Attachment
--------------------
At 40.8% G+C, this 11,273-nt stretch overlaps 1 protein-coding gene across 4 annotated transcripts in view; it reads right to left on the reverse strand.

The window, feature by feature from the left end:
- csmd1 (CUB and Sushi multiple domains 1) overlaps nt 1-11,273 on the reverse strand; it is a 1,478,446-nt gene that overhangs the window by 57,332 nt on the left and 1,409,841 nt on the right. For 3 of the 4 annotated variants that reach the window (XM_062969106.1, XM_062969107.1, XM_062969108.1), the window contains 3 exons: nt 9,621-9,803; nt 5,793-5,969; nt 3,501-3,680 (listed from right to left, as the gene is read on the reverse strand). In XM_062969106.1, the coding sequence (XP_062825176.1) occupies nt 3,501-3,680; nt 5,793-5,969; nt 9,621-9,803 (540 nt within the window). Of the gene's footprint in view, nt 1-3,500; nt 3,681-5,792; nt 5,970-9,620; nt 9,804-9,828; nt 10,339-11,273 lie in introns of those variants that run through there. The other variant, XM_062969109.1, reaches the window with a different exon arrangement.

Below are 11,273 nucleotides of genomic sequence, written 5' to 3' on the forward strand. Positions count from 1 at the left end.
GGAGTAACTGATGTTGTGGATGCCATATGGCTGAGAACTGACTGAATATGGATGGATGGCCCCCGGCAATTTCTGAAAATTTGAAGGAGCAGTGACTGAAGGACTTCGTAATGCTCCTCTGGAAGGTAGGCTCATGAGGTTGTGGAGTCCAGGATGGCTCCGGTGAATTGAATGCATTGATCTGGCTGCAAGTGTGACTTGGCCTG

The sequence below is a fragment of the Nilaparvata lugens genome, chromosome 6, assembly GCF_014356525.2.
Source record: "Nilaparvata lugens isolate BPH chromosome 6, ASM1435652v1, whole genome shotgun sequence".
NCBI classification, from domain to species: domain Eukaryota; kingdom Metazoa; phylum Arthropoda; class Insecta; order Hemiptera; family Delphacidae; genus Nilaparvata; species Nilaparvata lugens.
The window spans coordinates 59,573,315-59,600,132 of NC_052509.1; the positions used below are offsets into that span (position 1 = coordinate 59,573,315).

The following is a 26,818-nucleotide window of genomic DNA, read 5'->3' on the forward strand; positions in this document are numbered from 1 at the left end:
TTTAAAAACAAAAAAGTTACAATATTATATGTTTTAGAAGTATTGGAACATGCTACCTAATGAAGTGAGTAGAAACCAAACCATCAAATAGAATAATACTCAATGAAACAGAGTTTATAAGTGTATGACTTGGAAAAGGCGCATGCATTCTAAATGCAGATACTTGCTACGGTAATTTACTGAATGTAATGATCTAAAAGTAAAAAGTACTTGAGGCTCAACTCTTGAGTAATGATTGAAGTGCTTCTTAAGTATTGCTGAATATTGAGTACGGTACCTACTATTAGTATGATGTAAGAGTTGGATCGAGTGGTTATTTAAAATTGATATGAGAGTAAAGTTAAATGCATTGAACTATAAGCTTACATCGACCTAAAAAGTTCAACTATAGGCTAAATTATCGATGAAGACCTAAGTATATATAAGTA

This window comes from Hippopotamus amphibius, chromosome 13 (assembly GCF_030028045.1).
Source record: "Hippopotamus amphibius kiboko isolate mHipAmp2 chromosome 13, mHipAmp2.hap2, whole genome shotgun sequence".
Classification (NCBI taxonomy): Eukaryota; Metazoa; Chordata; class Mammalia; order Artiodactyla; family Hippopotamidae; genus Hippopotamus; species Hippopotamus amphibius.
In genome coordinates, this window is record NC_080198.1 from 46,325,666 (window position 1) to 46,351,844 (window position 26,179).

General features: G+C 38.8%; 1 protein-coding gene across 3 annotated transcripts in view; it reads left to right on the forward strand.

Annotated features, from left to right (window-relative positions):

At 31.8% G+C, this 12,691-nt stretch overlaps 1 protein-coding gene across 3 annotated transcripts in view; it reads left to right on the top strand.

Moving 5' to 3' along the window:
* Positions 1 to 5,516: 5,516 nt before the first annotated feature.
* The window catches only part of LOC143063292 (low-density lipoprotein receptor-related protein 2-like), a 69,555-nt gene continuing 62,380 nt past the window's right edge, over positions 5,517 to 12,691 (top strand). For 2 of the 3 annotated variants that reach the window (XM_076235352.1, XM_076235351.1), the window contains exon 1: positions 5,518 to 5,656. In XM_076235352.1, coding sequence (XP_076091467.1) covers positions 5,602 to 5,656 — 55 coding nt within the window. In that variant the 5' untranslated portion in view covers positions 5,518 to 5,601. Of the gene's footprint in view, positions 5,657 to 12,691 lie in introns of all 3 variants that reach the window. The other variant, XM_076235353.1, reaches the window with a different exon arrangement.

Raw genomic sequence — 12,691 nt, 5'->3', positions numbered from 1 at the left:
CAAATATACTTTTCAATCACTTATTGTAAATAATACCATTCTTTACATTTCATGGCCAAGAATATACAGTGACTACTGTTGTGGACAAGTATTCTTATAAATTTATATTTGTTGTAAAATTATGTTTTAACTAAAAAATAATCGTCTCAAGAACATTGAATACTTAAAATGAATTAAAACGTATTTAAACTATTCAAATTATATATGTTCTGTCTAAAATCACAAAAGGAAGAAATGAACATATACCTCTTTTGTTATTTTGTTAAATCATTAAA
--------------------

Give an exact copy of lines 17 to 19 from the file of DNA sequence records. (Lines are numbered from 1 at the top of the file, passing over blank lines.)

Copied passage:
Annotated features, from left to right (window-relative positions):

At 31.8% G+C, this 12,691-nt stretch overlaps 1 protein-coding gene across 3 annotated transcripts in view; it reads left to right on the top strand.

Moving 5' to 3' along the window: